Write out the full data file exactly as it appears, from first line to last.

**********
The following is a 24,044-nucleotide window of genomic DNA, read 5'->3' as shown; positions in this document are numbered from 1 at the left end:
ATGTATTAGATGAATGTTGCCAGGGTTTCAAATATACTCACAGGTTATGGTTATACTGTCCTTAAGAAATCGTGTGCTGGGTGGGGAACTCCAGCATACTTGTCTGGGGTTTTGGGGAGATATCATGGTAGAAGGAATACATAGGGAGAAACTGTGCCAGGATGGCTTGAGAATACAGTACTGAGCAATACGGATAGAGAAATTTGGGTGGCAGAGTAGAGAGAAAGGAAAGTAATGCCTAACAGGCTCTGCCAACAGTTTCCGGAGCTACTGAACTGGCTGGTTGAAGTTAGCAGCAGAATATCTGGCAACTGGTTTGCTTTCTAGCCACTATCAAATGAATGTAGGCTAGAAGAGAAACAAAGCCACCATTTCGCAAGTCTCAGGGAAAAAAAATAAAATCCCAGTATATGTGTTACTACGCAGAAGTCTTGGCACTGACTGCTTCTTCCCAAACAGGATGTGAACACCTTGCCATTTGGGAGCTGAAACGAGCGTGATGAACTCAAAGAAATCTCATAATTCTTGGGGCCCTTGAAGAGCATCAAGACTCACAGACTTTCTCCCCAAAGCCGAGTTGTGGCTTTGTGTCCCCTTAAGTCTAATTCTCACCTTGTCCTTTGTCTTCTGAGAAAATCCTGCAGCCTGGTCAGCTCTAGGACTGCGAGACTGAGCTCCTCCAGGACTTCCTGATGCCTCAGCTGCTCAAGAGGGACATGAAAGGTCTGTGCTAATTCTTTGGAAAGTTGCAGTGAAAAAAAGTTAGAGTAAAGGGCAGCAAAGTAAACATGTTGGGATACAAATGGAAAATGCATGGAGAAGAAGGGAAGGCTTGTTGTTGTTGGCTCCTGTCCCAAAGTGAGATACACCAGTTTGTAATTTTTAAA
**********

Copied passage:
The following is a 24,044-nucleotide window of genomic DNA, read 5'->3' as shown; positions in this document are numbered from 1 at the left end:
ATGTATTAGATGAATGTTGCCAGGGTTTCAAATATACTCACAGGTTATGGTTATACTGTCCTTAAGAAATCGTGTGCTGGGTGGGGAACTCCAGCATACTTGTCTGGGGTTTTGGGGAGATATCATGGTAGAAGGAATACATAGGGAGAAACTGTGCCAGGATGGCTTGAGAATACAGTACTGAGCAATACGGATAGAGAAATTTGGGTGGCAGAGTAGAGAGAAAGGAAAGTAATGCCTAACAGGCTCTGCCAACAGTTTCCGGAGCTACTGAACTGGCTGGTTGAAGTTAGCAGCAGAATATCTGGCAACTGGTTTGCTTTCTAGCCACTATCAAATGAATGTAGGCTAGAAGAGAAACAAAGCCACCATTTCGCAAGTCTCAGGGAAAAAAAATAAAATCCCAGTATATGTGTTACTACGCAGAAGTCTTGGCACTGACTGCTTCTTCCCAAACAGGATGTGAACACCTTGCCATTTGGGAGCTGAAACGAGCGTGATGAACTCAAAGAAATCTCATAATTCTTGGGGCCCTTGAAGAGCATCAAGACTCACAGACTTTCTCCCCAAAGCCGAGTTGTGGCTTTGTGTCCCCTTAAGTCTAATTCTCACCTTGTCCTTTGTCTTCTGAGAAAATCCTGCAGCCTGGTCAGCTCTAGGACTGCGAGACTGAGCTCCTCCAGGACTTCCTGATGCCTCAGCTGCTCAAGAGGGACATGAAAGGTCTGTGCTAATTCTTTGGAAAGTTGCAGTGAAAAAAAGTTAGAGTAAAGGGCAGCAAAGTAAACATGTTGGGATACAAATGGAAAATGCATGGAGAAGAAGGGAAGGCTTGTTGTTGTTGGCTCCTGTCCCAAAGTGAGATACACCAGTTTGTAATTTTTAAA